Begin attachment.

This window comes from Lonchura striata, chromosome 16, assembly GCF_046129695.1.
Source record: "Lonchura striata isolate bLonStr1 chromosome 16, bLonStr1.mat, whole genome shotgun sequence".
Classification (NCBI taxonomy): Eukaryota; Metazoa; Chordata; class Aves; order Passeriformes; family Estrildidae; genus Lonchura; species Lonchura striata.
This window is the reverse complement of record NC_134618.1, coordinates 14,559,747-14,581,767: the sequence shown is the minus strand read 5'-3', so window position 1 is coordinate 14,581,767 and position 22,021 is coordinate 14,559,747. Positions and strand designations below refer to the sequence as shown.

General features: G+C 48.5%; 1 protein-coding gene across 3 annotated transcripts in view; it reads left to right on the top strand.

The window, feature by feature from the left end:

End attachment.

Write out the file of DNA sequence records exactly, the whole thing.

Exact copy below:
This window comes from Lonchura striata, chromosome 16, assembly GCF_046129695.1.
Source record: "Lonchura striata isolate bLonStr1 chromosome 16, bLonStr1.mat, whole genome shotgun sequence".
Classification (NCBI taxonomy): Eukaryota; Metazoa; Chordata; class Aves; order Passeriformes; family Estrildidae; genus Lonchura; species Lonchura striata.
This window is the reverse complement of record NC_134618.1, coordinates 14,559,747-14,581,767: the sequence shown is the minus strand read 5'-3', so window position 1 is coordinate 14,581,767 and position 22,021 is coordinate 14,559,747. Positions and strand designations below refer to the sequence as shown.

General features: G+C 48.5%; 1 protein-coding gene across 3 annotated transcripts in view; it reads left to right on the top strand.

The window, feature by feature from the left end: